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has now also been revealed as a client of mr cowen. —— cohen. michael cohen never represented me in any legal matter. i never retained his services, i never received an invoice. i've never paid michael cohen for legal fees. i did have occasional brief conversations with michael cohen, he's a great attorney, about legal questions i had or i was looking for input and perspective. it's all very cosy, except that ms daniels claims she and her young daughter was threatened by a man she says looked like this, threatened not to reveal her affair with donald trump. and he looked at my daughter and ijust remember him saying, like, "oh, it's a beautiful little girl, it would be a shame if something happened to her mum." we don't know the legal implications of this appearance, but mr trump would be wise not to underestimate this woman. this week, raul castro will stand down as president of cuba, bringing an end to almost 60 years of castro rule.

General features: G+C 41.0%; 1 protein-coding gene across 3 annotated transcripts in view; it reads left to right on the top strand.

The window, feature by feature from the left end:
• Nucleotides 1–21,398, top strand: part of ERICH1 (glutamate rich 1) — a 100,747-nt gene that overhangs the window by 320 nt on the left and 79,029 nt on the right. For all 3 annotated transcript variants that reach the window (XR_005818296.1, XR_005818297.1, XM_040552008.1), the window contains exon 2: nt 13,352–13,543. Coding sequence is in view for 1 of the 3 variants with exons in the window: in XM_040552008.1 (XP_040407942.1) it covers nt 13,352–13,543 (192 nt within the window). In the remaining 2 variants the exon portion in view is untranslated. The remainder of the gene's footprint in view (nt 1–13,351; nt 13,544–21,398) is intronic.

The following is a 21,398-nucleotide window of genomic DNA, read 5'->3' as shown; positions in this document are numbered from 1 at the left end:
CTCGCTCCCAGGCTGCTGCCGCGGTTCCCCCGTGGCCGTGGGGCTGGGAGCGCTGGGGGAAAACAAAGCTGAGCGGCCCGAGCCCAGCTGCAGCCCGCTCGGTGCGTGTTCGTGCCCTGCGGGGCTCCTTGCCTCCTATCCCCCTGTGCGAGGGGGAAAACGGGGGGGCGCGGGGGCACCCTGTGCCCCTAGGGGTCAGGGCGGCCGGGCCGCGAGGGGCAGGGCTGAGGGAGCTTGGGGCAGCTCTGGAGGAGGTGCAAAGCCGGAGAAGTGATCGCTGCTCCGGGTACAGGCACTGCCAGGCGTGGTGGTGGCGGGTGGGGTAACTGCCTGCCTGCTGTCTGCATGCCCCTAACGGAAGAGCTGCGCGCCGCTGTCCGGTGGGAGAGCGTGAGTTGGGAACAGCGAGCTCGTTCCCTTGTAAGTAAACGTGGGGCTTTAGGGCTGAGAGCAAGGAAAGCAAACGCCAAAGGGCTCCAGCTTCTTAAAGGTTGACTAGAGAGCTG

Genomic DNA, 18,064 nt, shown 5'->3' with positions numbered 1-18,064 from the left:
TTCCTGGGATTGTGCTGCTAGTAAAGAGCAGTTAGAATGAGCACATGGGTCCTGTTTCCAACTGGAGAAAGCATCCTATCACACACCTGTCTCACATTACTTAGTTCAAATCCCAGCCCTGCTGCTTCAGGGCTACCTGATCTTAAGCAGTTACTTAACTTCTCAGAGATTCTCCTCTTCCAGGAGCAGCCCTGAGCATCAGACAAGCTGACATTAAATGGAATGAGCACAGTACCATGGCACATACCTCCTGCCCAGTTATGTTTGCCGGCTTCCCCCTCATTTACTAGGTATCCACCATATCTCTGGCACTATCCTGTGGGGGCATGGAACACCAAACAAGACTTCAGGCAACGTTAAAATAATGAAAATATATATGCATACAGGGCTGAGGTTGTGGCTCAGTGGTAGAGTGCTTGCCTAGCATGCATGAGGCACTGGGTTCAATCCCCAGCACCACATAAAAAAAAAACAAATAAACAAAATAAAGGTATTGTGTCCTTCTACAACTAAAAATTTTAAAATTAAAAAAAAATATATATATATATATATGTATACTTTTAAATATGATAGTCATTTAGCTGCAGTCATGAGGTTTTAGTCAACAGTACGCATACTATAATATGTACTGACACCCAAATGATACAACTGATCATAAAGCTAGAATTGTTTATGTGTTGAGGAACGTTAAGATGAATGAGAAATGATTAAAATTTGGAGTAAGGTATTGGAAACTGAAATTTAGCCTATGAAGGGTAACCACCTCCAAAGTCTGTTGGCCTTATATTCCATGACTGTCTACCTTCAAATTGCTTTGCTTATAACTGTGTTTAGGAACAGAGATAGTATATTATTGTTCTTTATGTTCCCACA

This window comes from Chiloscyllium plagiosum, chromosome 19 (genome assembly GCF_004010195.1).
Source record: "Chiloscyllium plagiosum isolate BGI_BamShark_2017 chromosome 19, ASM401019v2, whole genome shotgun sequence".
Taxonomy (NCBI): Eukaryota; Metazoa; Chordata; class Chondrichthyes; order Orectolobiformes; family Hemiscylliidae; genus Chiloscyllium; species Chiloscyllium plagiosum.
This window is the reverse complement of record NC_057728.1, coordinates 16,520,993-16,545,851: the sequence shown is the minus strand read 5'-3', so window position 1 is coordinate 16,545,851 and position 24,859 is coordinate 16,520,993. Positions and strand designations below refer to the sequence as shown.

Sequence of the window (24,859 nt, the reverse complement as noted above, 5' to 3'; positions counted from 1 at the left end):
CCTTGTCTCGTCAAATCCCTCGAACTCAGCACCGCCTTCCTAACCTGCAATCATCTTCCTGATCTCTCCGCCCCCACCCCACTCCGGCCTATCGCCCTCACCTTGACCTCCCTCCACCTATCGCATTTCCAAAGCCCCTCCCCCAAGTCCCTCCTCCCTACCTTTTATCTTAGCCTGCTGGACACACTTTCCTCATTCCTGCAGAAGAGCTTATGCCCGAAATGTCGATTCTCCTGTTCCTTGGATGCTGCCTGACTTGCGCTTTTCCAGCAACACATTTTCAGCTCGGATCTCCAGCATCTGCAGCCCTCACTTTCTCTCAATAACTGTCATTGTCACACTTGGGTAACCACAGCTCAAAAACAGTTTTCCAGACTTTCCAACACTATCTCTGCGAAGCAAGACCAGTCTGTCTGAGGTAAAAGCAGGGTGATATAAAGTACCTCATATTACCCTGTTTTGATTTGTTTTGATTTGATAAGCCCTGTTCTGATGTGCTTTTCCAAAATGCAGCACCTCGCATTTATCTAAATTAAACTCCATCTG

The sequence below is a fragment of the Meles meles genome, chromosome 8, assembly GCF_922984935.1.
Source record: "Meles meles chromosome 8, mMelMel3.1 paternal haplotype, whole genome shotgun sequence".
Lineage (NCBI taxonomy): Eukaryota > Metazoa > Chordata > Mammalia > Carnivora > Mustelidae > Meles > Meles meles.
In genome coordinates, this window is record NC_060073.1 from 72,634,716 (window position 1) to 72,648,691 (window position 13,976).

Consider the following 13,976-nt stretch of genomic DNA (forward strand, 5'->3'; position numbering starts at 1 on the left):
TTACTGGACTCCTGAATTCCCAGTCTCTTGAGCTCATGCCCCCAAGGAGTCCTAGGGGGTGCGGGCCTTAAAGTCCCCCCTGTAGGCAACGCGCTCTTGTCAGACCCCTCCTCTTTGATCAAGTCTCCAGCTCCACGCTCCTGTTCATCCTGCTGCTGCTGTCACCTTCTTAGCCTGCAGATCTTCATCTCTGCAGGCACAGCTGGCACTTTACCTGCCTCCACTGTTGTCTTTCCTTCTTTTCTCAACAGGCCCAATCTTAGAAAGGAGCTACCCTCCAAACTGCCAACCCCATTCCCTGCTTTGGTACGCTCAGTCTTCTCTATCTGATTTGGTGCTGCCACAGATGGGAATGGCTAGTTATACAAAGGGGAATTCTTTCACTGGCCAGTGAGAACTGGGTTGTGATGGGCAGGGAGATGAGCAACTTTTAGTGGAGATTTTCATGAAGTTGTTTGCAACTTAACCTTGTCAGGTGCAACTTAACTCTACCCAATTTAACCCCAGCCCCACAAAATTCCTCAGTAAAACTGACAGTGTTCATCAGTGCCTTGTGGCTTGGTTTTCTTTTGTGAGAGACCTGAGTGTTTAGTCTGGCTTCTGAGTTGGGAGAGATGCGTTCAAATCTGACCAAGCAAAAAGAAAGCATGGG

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in 1959, his brother fidel nationalised big land holdings and returned them to the rural poor. today though, agriculture on the communist—run island is stagnant. cuba's economy is now turning to tourism instead, as the bbc‘s will grant reports. for its cold mountain air, the locals call this place the north pole. in these temperate hills are the ideal microclimate for coffee production. in the late 1950s, fidel castro's rebel army hit out here, protected by the local peasants. among them, this man. translation: ? ? forcewhite we among them, this man. translation: 7 7 forcewhite we love among them, this man. translation: ? ? forcewhite we love the among them, this man. translation: ? ?forcewhite we love the dell as he promised us the land titles after the revolution one, he explains, and he kept his word. under the strict economic rules, the family must sell